11. The Tribunal was not satisfied that the applicant had a well-founded fear of persecution for reasons of his belief or for any other Convention reason if returned to China (CB p.68.6).

The application for review of the Tribunal's decision

12. On 30 April 2004 the applicant filed an application for review under s.39B of the Judiciary Act 1903 setting out the following grounds:

"1. I hold strong fear to return to China as someone from the same practicing group has been detained and sentenced to 20 years jail.

2. There are many misunderstanding the officer had to my statement, and I was unable to explain in writing. It would be easier for him to understand me if I had been given a chance to see him face to face.

3. My wife and child are under great pressure and close watch of local police. We are unable to communicate with each other by phone or letters. She had sent me a letter asking for divorce. My life is in deep plight at the moment so are theirs. I hope I could give them some help.

4. I think the officer's decision was full of bias as the claims put forward were either ignored or not given enough weight."

The grounds are unparticularised and no supporting evidence was submitted.

13. The applicant attended a directions hearing on 11 August 2004 self represented with the aid of a Mandarin interpreter. By consent he agreed to Short Minutes of Order requiring him to serve and file an amended application, giving full particulars of each ground of review by 3 October 2004. That order was not complied with however an amended application was filed in the Registry on 11 October 2004 but there is no evidence that this document was served on the respondent. The grounds in the amended application were:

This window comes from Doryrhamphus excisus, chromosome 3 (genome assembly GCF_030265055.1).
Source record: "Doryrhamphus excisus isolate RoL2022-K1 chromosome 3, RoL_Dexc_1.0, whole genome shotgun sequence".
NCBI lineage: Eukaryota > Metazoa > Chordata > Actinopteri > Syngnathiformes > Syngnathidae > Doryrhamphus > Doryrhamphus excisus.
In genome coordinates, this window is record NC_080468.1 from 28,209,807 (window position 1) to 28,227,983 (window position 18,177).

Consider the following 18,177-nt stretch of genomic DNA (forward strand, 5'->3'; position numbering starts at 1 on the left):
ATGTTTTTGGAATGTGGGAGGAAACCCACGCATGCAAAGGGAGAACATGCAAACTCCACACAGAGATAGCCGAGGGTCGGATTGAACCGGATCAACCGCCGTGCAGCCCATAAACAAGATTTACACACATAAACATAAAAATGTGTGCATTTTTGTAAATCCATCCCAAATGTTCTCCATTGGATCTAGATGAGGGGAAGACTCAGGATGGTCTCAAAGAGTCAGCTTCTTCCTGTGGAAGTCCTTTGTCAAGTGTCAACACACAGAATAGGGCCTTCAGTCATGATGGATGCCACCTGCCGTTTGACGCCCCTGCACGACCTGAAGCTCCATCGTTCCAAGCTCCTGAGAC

"1. The Tribunal denied the Applicant procedural fairness/natural justice.


Particulars
a. The Tribunal `had regard to the material referred to in the delegates decision, and other material available to it from a range of sources.' But did not advise the applicant of what material was or give him a real opportunity to comment on it.

b. The Tribunal failed to base the following findings on reasonable probative evidence:

(i) The Applicant is not a follower of Falon Gong; and

(ii) This is not consistent with the Chinese Government's treatment of persons whom they regard as hard core Galon Gong supporters.

c. The Tribunal failed to give the Applicant the benefit of the doubt.

2. The Tribunal failed to act in a bona fide manner in relation to the making of the decision.


Particulars
a. The Tribunal failed to base its decision on reliable, probative independent evidence commonly referred to as `Country Information'.

b. The Tribunal referred to `broad allegations' when no such allegations were made in this case.

c. The Tribunal misrepresented the nature of the Applicants claims.

d. In circumstances where an applicant does not appear before the Tribunal, the Tribunal has a greater onus to enquire into the circumstances of the case and/or to exercise the power contained in the Migration Act 1958 s.424. The Tribunal failed to discharge this onus." (errors reproduced)

14. At the directions hearing, the applicant also consented to file and serve any written submissions on or before five (5) working days prior to the hearing. There were no submissions filed.

The law

15. The present application is affected by the privative clause contained in s.474 of the Act. The High Court in Plaintiff S157/2002 v Commonwealth of Australia ("S157/2002") and Re Minister for Immigration & Multicultural & Indigenous Affairs; Ex parte Applicants S134/2002 ("S134/2002"), held in broad terms that the privative clause does not protect Tribunal decisions that are affected by jurisdictional error or bad faith: S157/2002 at [76] and S134/2002 at [15].